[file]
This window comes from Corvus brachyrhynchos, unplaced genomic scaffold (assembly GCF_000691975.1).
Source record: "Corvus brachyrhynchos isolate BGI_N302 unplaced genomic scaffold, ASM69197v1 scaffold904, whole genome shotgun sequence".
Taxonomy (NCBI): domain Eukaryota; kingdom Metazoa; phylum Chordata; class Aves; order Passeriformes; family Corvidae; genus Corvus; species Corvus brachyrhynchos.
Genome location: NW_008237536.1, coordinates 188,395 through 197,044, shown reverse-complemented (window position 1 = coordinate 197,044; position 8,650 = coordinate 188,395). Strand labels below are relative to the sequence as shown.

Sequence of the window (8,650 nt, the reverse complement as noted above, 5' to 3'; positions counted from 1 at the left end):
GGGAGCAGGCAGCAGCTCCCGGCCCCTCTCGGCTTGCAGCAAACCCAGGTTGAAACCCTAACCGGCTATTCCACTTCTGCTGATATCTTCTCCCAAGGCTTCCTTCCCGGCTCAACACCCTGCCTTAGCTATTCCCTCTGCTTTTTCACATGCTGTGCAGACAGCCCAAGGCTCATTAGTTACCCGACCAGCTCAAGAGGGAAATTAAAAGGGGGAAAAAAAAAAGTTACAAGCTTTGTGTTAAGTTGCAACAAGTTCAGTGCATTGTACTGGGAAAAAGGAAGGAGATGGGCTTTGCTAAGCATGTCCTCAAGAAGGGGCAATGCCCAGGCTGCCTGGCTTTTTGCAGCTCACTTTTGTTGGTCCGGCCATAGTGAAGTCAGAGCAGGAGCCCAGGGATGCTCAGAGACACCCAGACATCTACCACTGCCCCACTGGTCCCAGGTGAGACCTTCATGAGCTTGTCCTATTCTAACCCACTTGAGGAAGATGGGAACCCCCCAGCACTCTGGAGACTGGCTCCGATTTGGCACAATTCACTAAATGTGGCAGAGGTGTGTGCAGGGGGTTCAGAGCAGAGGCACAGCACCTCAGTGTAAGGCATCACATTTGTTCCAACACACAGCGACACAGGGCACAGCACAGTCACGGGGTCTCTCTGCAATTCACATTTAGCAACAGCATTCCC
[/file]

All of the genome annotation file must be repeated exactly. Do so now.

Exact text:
This window comes from Corvus brachyrhynchos, unplaced genomic scaffold (assembly GCF_000691975.1).
Source record: "Corvus brachyrhynchos isolate BGI_N302 unplaced genomic scaffold, ASM69197v1 scaffold904, whole genome shotgun sequence".
Taxonomy (NCBI): domain Eukaryota; kingdom Metazoa; phylum Chordata; class Aves; order Passeriformes; family Corvidae; genus Corvus; species Corvus brachyrhynchos.
Genome location: NW_008237536.1, coordinates 188,395 through 197,044, shown reverse-complemented (window position 1 = coordinate 197,044; position 8,650 = coordinate 188,395). Strand labels below are relative to the sequence as shown.

Sequence of the window (8,650 nt, the reverse complement as noted above, 5' to 3'; positions counted from 1 at the left end):
GGGAGCAGGCAGCAGCTCCCGGCCCCTCTCGGCTTGCAGCAAACCCAGGTTGAAACCCTAACCGGCTATTCCACTTCTGCTGATATCTTCTCCCAAGGCTTCCTTCCCGGCTCAACACCCTGCCTTAGCTATTCCCTCTGCTTTTTCACATGCTGTGCAGACAGCCCAAGGCTCATTAGTTACCCGACCAGCTCAAGAGGGAAATTAAAAGGGGGAAAAAAAAAAGTTACAAGCTTTGTGTTAAGTTGCAACAAGTTCAGTGCATTGTACTGGGAAAAAGGAAGGAGATGGGCTTTGCTAAGCATGTCCTCAAGAAGGGGCAATGCCCAGGCTGCCTGGCTTTTTGCAGCTCACTTTTGTTGGTCCGGCCATAGTGAAGTCAGAGCAGGAGCCCAGGGATGCTCAGAGACACCCAGACATCTACCACTGCCCCACTGGTCCCAGGTGAGACCTTCATGAGCTTGTCCTATTCTAACCCACTTGAGGAAGATGGGAACCCCCCAGCACTCTGGAGACTGGCTCCGATTTGGCACAATTCACTAAATGTGGCAGAGGTGTGTGCAGGGGGTTCAGAGCAGAGGCACAGCACCTCAGTGTAAGGCATCACATTTGTTCCAACACACAGCGACACAGGGCACAGCACAGTCACGGGGTCTCTCTGCAATTCACATTTAGCAACAGCATTCCC